I ended up taking Spanish in school just to maintain a passing GPA.
When I went away to school in Arizona sophomore year of High School, I was told I would have a
“student experience” and one day I found myself in a small town in the middle of the state of Sonora, Mexico. I was dropped in the middle of nowhere, after three days of driving, with the words of my advisor “don’t worry, you will be fine, you speak the language!” I was left in a little town, with dirt roads, and chickens and dogs running loose in the street, to live in a two bedroom casita, owned by the most affluent family in town, and their 6 children. I fell in love. I rode a horse, milked a cow and went to the big city (Hermosillo) down one lane roads in a rusty old truck and endured some slow treks behind crossing burros. I slept in the same bed as two other “sisters”, and I went to the “tienda” every afternoon to get an ice cream for the sit on the plaza and the afternoon town gossip session. I thought I had died and gone to heaven. I was in love with Mexico.
When I was 19, my parents introduced me to a man who was on his way into something relatively new in travel and tourism. He was getting into the newest and greatest idea, “Timeshares”. He learned that I spoke Spanish fluently and thought me a decent girl and offered me a job in an exotic place called “Cancun”. I didn’t need to be asked twice, it was in Mexico, on the beach and I was going.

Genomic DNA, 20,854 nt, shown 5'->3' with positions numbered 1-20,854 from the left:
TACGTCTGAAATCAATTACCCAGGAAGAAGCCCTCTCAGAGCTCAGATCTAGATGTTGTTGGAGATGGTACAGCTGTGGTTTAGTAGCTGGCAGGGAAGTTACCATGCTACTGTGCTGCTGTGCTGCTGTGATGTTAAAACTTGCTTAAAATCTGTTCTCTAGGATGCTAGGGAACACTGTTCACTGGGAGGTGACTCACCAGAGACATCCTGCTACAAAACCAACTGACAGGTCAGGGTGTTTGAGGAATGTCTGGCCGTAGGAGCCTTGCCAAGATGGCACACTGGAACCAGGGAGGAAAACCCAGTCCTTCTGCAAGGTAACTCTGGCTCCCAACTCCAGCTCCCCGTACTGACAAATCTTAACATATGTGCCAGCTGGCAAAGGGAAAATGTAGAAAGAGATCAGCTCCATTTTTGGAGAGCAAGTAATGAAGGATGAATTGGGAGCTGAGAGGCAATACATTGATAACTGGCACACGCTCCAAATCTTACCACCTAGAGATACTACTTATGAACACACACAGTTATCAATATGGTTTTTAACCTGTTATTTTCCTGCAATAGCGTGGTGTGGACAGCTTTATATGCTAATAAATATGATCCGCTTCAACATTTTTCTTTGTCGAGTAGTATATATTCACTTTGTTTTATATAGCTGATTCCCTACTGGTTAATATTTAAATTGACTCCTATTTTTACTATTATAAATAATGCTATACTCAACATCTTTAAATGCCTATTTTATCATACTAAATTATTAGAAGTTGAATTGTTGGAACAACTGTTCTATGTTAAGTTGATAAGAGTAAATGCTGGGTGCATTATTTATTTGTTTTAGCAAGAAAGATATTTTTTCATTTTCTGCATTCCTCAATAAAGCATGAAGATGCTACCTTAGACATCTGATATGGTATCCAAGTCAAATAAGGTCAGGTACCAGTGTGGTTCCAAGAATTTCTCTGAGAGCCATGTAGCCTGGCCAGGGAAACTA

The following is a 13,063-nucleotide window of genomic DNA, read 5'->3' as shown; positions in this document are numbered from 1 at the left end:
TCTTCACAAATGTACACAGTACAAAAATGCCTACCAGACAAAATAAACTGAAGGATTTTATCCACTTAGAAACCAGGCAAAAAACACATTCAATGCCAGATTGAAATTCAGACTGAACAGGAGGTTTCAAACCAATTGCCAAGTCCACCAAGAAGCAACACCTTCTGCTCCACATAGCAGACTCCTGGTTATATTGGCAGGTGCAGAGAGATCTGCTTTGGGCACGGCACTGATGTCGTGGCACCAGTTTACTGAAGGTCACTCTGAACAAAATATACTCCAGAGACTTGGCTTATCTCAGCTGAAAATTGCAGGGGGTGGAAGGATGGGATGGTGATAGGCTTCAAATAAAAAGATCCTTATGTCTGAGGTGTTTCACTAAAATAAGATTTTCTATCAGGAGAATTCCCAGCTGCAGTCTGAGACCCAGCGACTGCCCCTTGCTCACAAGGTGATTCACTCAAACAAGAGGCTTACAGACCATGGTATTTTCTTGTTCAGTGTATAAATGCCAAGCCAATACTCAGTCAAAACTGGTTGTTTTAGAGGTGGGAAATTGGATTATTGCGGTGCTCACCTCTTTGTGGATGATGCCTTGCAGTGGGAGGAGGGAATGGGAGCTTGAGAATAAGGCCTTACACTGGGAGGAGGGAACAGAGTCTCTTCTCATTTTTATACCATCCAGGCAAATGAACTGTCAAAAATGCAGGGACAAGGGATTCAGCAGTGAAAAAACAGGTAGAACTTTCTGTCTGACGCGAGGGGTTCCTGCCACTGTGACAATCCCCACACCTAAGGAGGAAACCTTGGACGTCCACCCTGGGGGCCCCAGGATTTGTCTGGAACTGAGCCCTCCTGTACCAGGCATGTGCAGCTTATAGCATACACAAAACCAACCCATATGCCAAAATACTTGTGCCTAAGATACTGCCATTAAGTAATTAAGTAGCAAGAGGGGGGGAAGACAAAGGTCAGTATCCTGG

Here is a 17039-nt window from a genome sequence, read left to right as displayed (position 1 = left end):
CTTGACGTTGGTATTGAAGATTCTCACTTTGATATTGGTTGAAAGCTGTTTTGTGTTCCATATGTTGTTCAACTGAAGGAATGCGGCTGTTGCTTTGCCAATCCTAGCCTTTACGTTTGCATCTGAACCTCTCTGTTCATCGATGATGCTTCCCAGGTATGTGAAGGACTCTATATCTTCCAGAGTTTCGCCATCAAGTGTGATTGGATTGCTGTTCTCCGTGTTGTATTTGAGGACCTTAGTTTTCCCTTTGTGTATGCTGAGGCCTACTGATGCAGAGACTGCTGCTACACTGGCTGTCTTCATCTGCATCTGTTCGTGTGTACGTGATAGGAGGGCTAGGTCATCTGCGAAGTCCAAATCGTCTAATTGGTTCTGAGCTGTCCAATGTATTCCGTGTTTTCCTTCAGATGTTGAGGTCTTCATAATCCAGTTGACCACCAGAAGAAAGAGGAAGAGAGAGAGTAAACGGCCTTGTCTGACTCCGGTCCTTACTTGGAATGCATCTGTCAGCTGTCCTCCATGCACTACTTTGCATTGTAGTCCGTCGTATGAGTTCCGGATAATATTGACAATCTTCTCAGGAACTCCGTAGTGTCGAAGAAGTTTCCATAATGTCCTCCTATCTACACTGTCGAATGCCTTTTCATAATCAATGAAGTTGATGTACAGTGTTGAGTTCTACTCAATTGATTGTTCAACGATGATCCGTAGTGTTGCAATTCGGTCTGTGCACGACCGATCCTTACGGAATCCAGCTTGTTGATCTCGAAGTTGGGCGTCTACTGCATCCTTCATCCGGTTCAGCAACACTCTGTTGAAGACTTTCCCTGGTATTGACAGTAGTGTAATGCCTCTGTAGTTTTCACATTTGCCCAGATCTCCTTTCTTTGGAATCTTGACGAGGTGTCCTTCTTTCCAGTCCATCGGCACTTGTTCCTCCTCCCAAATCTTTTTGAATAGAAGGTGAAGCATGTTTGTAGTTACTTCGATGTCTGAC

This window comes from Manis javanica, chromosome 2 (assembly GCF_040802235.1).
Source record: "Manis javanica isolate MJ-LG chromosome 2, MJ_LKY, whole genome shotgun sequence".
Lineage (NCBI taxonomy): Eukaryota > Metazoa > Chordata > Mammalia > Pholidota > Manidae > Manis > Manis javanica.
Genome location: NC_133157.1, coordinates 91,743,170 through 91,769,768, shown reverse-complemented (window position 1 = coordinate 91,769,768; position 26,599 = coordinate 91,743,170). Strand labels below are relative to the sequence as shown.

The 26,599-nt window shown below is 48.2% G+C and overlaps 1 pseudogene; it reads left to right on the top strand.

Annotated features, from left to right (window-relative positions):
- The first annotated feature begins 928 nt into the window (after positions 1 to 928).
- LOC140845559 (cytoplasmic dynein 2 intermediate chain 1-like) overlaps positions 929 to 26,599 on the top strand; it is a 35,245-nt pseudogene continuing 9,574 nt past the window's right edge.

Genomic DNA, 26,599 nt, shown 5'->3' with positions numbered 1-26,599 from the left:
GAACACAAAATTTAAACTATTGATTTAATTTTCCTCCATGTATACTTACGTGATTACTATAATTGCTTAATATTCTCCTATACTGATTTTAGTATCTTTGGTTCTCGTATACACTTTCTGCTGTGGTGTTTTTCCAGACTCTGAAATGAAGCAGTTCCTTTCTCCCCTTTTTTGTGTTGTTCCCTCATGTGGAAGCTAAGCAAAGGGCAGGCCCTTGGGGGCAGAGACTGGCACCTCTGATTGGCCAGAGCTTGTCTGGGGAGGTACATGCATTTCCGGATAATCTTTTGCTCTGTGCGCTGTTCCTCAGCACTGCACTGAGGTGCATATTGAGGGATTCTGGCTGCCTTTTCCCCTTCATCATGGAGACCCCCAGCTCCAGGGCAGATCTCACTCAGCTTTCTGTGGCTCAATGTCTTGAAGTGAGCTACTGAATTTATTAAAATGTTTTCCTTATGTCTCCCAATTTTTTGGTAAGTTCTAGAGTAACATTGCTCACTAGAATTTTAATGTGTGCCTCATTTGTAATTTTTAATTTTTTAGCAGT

In the end the job fell through, and instead I got married and started having children. I hired a nanny to help me care for the children, from Mexico, and like myself, my children were raised with dual languages. “Mama Chuey” as we came to call her, was an apple doll of a woman, who fed them “huevos y chili’s” sang them traditional songs of the “pollitos” and made them handmade tortillas made of corn flour and love. When it came time for school, I enrolled them into the latest and greatest Charter School, in which the children, blonde, fair and blue eyed, would be completely immersed into a Spanish Language based education and I relished in the fact that they too would have this great advantage and come to know and love the culture I was so akin to.
Univision Television came knocking at my career door one day. I took the job. Sales in Advertising in the Hispanic Market, and it was here I began to understand the business diplomacy of Latin Americans, and the time and energy and love poured into relationships, be it family, friends, or business, they were all the same in this culture. These relationships and my success could only be built on trust, credibility, and values over time and commitment and loyalty.